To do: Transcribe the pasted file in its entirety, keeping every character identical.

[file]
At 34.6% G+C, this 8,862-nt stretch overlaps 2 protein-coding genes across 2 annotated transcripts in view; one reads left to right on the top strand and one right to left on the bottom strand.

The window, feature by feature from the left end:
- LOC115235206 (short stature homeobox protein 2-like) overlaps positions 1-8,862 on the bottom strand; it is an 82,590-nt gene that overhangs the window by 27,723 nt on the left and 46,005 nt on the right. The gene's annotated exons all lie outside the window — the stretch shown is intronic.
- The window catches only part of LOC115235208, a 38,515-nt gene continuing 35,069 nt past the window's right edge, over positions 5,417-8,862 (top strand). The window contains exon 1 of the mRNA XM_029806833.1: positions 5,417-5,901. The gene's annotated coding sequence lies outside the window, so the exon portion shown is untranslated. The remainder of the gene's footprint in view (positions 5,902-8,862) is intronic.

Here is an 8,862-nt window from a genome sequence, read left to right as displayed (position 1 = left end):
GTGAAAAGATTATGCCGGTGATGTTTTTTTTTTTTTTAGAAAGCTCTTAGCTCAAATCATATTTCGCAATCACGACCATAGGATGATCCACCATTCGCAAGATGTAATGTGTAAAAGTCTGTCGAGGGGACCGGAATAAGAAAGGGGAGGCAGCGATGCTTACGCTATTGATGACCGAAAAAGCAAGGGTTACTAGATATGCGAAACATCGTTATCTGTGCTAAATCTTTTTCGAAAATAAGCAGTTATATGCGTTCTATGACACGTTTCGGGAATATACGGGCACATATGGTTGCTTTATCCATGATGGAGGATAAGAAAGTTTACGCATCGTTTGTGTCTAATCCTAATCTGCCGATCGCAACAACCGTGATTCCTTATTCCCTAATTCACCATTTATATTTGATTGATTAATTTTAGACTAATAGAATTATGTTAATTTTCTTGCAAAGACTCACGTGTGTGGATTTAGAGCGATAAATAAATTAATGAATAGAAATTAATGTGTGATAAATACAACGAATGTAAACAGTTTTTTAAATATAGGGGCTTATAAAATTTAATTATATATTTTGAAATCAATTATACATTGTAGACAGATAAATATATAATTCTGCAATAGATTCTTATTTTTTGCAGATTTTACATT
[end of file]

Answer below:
At 34.6% G+C, this 8,862-nt stretch overlaps 2 protein-coding genes across 2 annotated transcripts in view; one reads left to right on the top strand and one right to left on the bottom strand.

The window, feature by feature from the left end:
- LOC115235206 (short stature homeobox protein 2-like) overlaps positions 1-8,862 on the bottom strand; it is an 82,590-nt gene that overhangs the window by 27,723 nt on the left and 46,005 nt on the right. The gene's annotated exons all lie outside the window — the stretch shown is intronic.
- The window catches only part of LOC115235208, a 38,515-nt gene continuing 35,069 nt past the window's right edge, over positions 5,417-8,862 (top strand). The window contains exon 1 of the mRNA XM_029806833.1: positions 5,417-5,901. The gene's annotated coding sequence lies outside the window, so the exon portion shown is untranslated. The remainder of the gene's footprint in view (positions 5,902-8,862) is intronic.

Here is an 8,862-nt window from a genome sequence, read left to right as displayed (position 1 = left end):
GTGAAAAGATTATGCCGGTGATGTTTTTTTTTTTTTTAGAAAGCTCTTAGCTCAAATCATATTTCGCAATCACGACCATAGGATGATCCACCATTCGCAAGATGTAATGTGTAAAAGTCTGTCGAGGGGACCGGAATAAGAAAGGGGAGGCAGCGATGCTTACGCTATTGATGACCGAAAAAGCAAGGGTTACTAGATATGCGAAACATCGTTATCTGTGCTAAATCTTTTTCGAAAATAAGCAGTTATATGCGTTCTATGACACGTTTCGGGAATATACGGGCACATATGGTTGCTTTATCCATGATGGAGGATAAGAAAGTTTACGCATCGTTTGTGTCTAATCCTAATCTGCCGATCGCAACAACCGTGATTCCTTATTCCCTAATTCACCATTTATATTTGATTGATTAATTTTAGACTAATAGAATTATGTTAATTTTCTTGCAAAGACTCACGTGTGTGGATTTAGAGCGATAAATAAATTAATGAATAGAAATTAATGTGTGATAAATACAACGAATGTAAACAGTTTTTTAAATATAGGGGCTTATAAAATTTAATTATATATTTTGAAATCAATTATACATTGTAGACAGATAAATATATAATTCTGCAATAGATTCTTATTTTTTGCAGATTTTACATT